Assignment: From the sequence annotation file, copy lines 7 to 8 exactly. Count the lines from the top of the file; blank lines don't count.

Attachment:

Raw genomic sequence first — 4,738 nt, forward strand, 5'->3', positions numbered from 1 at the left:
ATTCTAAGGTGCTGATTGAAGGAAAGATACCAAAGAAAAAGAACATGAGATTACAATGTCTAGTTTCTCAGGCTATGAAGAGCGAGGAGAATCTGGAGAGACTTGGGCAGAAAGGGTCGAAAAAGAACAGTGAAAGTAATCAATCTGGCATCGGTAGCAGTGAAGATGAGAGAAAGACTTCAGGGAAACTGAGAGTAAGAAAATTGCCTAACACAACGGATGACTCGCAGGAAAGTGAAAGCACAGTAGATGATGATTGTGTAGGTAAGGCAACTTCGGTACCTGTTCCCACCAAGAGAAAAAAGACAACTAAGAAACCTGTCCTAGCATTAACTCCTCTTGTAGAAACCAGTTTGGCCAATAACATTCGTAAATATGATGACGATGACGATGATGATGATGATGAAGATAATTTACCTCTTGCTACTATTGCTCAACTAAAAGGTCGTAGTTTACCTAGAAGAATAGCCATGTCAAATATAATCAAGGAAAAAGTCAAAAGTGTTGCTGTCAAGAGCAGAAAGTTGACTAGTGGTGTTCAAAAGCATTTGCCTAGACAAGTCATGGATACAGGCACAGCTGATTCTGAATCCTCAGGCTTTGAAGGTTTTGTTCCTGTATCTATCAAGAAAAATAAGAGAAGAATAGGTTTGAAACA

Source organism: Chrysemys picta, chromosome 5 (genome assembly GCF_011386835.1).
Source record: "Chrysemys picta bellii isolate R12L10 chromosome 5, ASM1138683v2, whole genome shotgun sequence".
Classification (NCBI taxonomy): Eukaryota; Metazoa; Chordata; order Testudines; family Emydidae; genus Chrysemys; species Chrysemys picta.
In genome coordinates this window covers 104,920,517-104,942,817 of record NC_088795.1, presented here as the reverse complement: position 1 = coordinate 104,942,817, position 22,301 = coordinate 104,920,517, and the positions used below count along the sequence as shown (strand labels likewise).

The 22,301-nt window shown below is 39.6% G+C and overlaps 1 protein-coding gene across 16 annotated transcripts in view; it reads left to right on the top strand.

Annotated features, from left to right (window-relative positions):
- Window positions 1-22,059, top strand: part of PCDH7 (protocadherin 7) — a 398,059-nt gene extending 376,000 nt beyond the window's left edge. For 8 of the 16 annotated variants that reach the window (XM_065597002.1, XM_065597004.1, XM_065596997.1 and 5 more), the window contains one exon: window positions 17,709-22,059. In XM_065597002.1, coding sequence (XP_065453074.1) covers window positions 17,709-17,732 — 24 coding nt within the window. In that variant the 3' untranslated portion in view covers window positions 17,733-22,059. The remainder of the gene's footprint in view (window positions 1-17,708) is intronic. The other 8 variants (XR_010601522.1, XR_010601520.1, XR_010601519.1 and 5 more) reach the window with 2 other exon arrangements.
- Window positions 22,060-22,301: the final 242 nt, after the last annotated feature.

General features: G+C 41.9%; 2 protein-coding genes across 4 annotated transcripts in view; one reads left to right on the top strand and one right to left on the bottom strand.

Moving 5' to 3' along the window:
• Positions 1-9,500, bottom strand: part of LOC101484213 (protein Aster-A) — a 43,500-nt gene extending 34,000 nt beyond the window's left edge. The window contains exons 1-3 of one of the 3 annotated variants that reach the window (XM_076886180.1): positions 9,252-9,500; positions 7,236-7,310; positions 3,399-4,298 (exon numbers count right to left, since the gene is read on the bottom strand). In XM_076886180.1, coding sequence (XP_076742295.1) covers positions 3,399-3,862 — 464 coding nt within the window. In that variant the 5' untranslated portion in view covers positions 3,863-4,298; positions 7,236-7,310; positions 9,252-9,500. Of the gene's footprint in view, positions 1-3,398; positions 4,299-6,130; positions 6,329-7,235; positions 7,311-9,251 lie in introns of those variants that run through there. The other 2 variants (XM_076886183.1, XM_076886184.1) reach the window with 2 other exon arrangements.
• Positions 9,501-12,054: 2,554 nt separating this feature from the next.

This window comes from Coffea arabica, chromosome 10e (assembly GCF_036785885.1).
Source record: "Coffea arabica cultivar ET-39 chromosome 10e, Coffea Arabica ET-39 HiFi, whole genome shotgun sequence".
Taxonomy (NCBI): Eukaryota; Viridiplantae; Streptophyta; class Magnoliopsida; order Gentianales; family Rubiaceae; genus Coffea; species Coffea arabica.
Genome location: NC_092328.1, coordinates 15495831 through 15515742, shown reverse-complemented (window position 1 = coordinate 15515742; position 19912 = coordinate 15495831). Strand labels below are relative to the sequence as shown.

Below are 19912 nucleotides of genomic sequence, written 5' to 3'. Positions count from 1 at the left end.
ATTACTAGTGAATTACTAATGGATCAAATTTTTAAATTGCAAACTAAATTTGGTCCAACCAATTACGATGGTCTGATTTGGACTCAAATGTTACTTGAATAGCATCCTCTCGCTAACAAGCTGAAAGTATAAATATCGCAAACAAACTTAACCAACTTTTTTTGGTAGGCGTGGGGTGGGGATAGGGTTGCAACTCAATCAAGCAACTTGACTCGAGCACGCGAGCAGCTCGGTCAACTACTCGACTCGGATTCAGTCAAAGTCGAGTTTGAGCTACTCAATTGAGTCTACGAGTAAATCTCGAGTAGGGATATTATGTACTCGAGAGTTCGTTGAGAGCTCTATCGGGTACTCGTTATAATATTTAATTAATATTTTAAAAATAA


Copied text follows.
The 22,301-nt window shown below is 39.6% G+C and overlaps 1 protein-coding gene across 16 annotated transcripts in view; it reads left to right on the top strand.

Annotated features, from left to right (window-relative positions):